It was like any baptism of a baby that way. There were the symbols- water- death and resurrection, oil, candle, white garment. There was the love and the welcome in everyone’s hearts. I felt sure that baptism for Sebastian would not be a one-off event but would be the beginning of a journey. Over the years we have been part of several church communities- but what Sebastian has found there has been people who offer to babysit him and bake him sausage rolls, people who sewed a tiny cassock so he could be boat boy and people who made sure there were some kids drinks at morning tea after the service. He has been taught about the bible and about the sacraments and about how precious is God’s creation- human and otherwise.

At Cabra chapel Sebastian has been accepted with enthusiasm but also respect for his boundaries as he gets older. He often gets asked to help out in various ways, but the asking is never forceful. When I have the temerity to walk into the church without Sebastian, I always know people are going to ask me where he is. He has been allowed to become an important part of this community, because that has been his baptismal right. Baptism makes a place like this, a church community “home”. The baptised Christian is always called back by God to be amidst the love, support, inspiration and nurture of their community and that has been the case with us.

But now Sebastian is ready to be confirmed and confirmation works together with baptism as a sort of divine circle of security. You probably all know about the circle of security where parents work with the child on separating and reconnecting easily with trust and for the needs of the child –reassurance and encouragement to be met as the child manages to do more and more for themselves, but returns to that safe base. The sacraments work similarly, and in confirmation we receive the Holy Spirit as our mentor and inspiration. The Holy Spirit already knows Sebastian well I am sure and will work with Sebastian’s deepest God-given nature to find Sebastian’s unique work in this world. We all have unique work for God’s kindom and a unique (though sometimes difficult to understand or respond to) call.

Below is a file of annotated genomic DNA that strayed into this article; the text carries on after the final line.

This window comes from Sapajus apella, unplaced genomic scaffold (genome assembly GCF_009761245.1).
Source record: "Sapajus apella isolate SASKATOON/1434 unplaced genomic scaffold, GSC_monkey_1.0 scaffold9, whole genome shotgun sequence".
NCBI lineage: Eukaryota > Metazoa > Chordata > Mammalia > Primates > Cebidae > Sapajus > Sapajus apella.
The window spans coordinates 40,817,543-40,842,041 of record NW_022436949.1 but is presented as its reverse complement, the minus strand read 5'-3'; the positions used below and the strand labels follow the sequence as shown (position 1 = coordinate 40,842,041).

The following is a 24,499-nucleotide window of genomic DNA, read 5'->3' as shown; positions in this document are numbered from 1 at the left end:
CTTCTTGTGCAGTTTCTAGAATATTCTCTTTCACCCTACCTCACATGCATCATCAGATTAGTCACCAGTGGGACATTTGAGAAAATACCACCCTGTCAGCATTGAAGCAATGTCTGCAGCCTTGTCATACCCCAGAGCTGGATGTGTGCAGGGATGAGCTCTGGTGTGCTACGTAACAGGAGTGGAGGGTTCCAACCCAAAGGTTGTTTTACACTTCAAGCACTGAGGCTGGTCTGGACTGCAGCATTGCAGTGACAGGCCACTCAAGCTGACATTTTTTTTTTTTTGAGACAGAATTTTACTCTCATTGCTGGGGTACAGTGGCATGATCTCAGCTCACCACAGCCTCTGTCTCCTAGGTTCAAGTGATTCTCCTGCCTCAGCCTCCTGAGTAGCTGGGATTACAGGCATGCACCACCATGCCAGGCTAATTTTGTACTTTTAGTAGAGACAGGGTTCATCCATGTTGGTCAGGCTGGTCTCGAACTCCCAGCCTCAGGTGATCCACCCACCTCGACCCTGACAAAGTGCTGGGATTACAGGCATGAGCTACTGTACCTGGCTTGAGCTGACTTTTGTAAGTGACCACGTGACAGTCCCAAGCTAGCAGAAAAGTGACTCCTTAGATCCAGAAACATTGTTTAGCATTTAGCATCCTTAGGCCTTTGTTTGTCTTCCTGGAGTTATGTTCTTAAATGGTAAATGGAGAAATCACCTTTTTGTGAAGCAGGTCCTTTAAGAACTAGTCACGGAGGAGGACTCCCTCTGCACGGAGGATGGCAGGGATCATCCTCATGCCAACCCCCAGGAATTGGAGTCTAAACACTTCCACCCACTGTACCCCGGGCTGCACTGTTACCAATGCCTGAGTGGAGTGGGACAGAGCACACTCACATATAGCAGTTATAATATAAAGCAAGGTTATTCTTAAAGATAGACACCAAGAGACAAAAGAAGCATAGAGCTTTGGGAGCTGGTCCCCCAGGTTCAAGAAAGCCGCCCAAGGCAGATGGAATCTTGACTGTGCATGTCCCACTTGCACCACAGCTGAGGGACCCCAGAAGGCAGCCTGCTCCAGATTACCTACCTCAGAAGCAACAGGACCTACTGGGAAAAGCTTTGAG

In baptism, Sebastian has been called into the nurturing heart of his Christian community, in confirmation he will be sent out, commissioned to walk with God in the world. There is no contradiction here, any more than there is in the circle of security. He is simultaneously sent out and called back in. So are we all. Sebastian is no longer the baby he was and we must trust him and God to decide exactly how he will follow his sending out and his call inward. But we are pleased that he is our family, we are pleased that he is our church.

His journey of faith reminds us to look to our own ongoing journey of faith and his young flame of Wisdom and Courage, Joy and all the fruits of the spirit is one we will still nurture with our prayers, acceptance and community life.

We are privileged to assist God in nurturing these young lives and welcoming them into our midst. Come Holy Spirit. Fill our hearts today and always.